As for the 17 other men, they have rightly been described as "forever prisoners," never charged with a crime, but regarded as too dangerous to release — there’s that atmosphere of "nebulous fear" again. Of course, the entire basis of holding men indefinitely without charge or trial is entirely shameful. Those regarded as soldiers should have been held as prisoners of war, according to the Geneva Conventions, while those who allegedly committed crimes involving terrorism should have been prosecuted in federal courts. Instead, throughout Guantánamo’s history, soldiers have been dressed up as terrorists, while terrorists have been allowed to portray themselves as soldiers.

With the U.S. withdrawal from Afghanistan, it might seem reasonable to assume that those who were seized in connection with the occupation, in its earliest days, ought now to be released, but instead the U.S. continues to claim that it can continue to hold these men because of their alleged connections to Al-Qaeda. A key culprit in this is the Civil Division of the Justice Department, where, regardless of who has been in the White House, attorneys have persistently refused to retreat from a position that any connection with Al-Qaeda, however tenuous (staying in an Al-Qaeda-affiliated safe house, for example) justifies life imprisonment without charge or trial at Guantánamo.

Of the 17 "forever prisoners," a handful were demonstrably nothing more than foot soldiers, fighting with the Taliban in an Arab brigade of soldiers, who have nevertheless been regarded as terrorists because of the brigade’s connections to Al-Qaeda. Two of these men, Moath al-Alwi and Khalid Qassim, revealed themselves to be capable artists when they were briefly allowed to express themselves at Guantánamo (al-Alwi made beautiful sailing ships out of recycled materials), and yet they continue to be held, ostensibly for their spurious Al-Qaeda connections, but in reality because, at Guantánamo, they have, at various times throughout their long and degrading imprisonment, fought back against the injustice, though hunger strikes, for example, or other forms of resistance.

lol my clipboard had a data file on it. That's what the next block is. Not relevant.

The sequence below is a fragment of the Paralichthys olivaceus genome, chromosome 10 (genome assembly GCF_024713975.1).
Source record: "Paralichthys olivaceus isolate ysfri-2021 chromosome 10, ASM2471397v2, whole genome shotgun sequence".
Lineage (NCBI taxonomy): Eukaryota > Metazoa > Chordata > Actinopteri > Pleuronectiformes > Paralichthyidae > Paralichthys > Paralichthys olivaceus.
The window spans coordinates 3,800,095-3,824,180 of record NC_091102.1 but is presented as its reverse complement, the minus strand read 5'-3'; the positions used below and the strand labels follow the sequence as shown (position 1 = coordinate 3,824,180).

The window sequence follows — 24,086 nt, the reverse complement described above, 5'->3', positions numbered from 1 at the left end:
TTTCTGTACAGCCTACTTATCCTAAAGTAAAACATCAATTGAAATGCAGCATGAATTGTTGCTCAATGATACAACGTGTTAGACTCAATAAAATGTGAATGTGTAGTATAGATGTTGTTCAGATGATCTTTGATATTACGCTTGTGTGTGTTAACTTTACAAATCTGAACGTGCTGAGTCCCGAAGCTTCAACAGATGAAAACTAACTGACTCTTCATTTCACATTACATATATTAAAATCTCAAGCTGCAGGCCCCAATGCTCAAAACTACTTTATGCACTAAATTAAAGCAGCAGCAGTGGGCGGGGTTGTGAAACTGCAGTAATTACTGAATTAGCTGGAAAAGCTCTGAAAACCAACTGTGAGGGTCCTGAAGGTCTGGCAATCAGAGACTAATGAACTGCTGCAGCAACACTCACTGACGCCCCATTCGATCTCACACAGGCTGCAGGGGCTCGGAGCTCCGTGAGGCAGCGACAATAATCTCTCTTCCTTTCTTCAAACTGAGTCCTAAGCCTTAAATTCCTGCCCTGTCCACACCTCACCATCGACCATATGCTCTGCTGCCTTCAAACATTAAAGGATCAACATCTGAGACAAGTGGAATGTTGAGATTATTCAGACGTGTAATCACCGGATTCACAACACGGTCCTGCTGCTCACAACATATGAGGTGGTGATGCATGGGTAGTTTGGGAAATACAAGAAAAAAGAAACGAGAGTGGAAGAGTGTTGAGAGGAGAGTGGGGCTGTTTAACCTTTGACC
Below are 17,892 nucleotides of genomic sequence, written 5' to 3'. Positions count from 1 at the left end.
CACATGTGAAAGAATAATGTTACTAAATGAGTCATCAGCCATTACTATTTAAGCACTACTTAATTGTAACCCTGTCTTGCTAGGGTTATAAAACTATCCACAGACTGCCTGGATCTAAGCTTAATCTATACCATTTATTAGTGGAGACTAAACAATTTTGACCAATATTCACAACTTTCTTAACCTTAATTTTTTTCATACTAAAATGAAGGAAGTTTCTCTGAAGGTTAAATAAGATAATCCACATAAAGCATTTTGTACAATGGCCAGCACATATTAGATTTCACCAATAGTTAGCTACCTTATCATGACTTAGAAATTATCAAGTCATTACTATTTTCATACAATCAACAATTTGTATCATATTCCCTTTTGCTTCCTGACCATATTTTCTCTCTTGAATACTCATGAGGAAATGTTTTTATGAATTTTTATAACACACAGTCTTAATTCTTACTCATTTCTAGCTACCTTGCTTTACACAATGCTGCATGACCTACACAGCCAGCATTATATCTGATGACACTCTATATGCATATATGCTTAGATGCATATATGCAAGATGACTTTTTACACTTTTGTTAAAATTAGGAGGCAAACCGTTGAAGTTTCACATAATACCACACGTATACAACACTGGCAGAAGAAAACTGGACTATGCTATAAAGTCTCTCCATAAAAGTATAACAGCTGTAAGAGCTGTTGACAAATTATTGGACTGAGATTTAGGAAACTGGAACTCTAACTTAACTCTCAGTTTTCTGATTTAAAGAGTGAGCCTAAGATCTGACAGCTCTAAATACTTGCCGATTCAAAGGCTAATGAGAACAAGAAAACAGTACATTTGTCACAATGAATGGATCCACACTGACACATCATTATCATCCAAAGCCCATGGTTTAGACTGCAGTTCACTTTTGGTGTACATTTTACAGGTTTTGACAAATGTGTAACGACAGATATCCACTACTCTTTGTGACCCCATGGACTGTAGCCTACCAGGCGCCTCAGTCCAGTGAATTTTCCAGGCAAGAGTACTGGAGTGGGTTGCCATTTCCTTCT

Even beyond these cases, the continued imprisonment of other "forever prisoners" who allegedly held some sort of position within Al-Qaeda’s hierarchy — though not leadership roles — has become unjustifiable, as it is unlikely that, if charged, they would have received sentences in excess of what they have already served at Guantánamo.

In any case, what no one in authority seems to want to discuss on the 20th anniversary of the 9/11 attacks is whether the Al-Qaeda of 2001 continues to exist in any meaningful manner that justifies these men’s endless imprisonment.

It’s now over ten years since Osama bin Laden was killed by U.S. Special Forces in a raid on the compound in Pakistan where he had been hiding out since Al-Qaeda’s fall, and while offshoots of Al-Qaeda still exist, including between 400 and 600 fighters in Afghanistan, according to a U.N. report in 2020, the historic threat posed by Al-Qaeda has largely been replaced by the rise of ISIS (Daesh, the Islamic State), and the irony should not be lost on anyone that both the Taliban and what still exists of Al-Qaeda in Afghanistan are engaged in a struggle with an ISIS offshoot, ISIS-K (Islamic State Khorasan) that regards them as soft and old and not extreme enough.

20 years on from the 9/11 attacks, then, the continued existence of Guantánamo stands as a rebuke to U.S. notions of itself as a country that respects the rule of law. The U.S.’s attempts to prosecute those accused of involvement in the 9/11 attacks and other acts of terrorism are fatally tainted by torture, while its attempts to justify holding other, less significant prisoners indefinitely without charge or trial reek not of anything resembling justice, but of an enduring sense of vengeance, clung to by those who fail to understand how morally corrosive and unjust that is.